In normal times, nursing home residents enjoy a wide range of social activities and companionship, in addition to visits from friends and family. But this pandemic year has been far from normal, with restricted visitation and limited group activities. A pilot program offered in conjunction with DOROT enabled some residents at The New Jewish Home’s Sarah Neuman campus in Westchester to take part in a series of friendly phone calls — while getting some much-needed relief from the isolation of the pandemic to boot.

The calls are part of a program created in partnership with DOROT, a nonprofit organization that provides services to older adults, with a focus on fostering intergenerational programs. For decades, DOROT has forged relationships between older adults and volunteers, who ease isolation and help them make connections across generations. During the pandemic, DOROT has launched a new program, Caring Calls, to connect volunteers of all ages with older adults.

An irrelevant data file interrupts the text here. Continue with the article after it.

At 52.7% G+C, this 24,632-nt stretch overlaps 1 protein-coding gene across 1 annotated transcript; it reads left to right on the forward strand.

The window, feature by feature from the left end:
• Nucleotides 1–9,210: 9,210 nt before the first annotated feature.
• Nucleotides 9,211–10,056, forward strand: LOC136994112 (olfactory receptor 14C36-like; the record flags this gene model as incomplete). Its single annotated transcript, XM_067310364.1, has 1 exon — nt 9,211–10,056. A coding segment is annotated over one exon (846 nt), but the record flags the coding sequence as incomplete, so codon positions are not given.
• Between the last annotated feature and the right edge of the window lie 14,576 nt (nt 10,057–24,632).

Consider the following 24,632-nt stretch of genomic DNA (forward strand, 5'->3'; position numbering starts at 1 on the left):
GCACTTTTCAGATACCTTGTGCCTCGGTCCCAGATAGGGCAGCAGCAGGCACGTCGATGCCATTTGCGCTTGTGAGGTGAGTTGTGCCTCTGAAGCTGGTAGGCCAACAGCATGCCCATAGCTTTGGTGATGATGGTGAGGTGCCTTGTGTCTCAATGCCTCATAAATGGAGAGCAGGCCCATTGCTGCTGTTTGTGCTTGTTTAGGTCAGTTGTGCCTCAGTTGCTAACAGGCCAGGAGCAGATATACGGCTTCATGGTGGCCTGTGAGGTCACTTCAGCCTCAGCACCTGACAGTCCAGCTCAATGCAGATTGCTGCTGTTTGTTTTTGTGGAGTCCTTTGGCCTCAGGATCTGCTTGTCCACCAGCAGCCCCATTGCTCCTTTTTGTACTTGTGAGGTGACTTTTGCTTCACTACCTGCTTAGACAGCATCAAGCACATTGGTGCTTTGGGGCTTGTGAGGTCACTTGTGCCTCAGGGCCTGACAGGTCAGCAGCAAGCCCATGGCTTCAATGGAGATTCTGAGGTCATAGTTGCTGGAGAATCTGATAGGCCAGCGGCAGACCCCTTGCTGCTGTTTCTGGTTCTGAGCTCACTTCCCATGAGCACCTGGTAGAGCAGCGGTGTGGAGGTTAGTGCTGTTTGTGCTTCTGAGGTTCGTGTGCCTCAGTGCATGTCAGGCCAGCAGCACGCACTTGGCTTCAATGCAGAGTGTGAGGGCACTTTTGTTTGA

So far, DOROT has paired nearly 1000 volunteers with seniors to bring them warmth, conversation and social connection. Five Sarah Neuman residents participated in this pilot program. The volunteers are matched with residents for phone visits once a week over a four-week period.

Volunteers and residents alike have enjoyed the calls. As one volunteer reflected, “The ability to connect with a senior and learn about their lives and experiences is very enriching. Particularly during this period of isolation, it’s refreshing to be able to get to know someone new.”

The connections can become very important to both participants. “We each enjoyed our initial call so much last week, that for this second week it was like reuniting with an old friend,” one volunteer said. Another shared, “I never expected to develop such a strong connection with, initially a stranger, now a best friend.”

“This experiment has been a big success,” said Eric Dietz, Director of Therapeutic Recreation and Meaning at The New Jewish Home’s Westchester campus. “The volunteers provide friendly conversation and positive social interactions for our residents, who welcome more human connection during this time when visitation has been restricted. I hope we’ll be able to expand this pilot program and connect more Sarah Neuman residents with volunteers through DOROT.”

For the residents and volunteers in the Caring Calls program, four weeks of calls may not be enough. As one volunteer said, “It was fulfilling for both of us to have someone new to talk to a couple of days a week. We learned a lot about each other and were able to bring energy into each other’s lives. I hope to keep talking to her as long as all of this lasts.”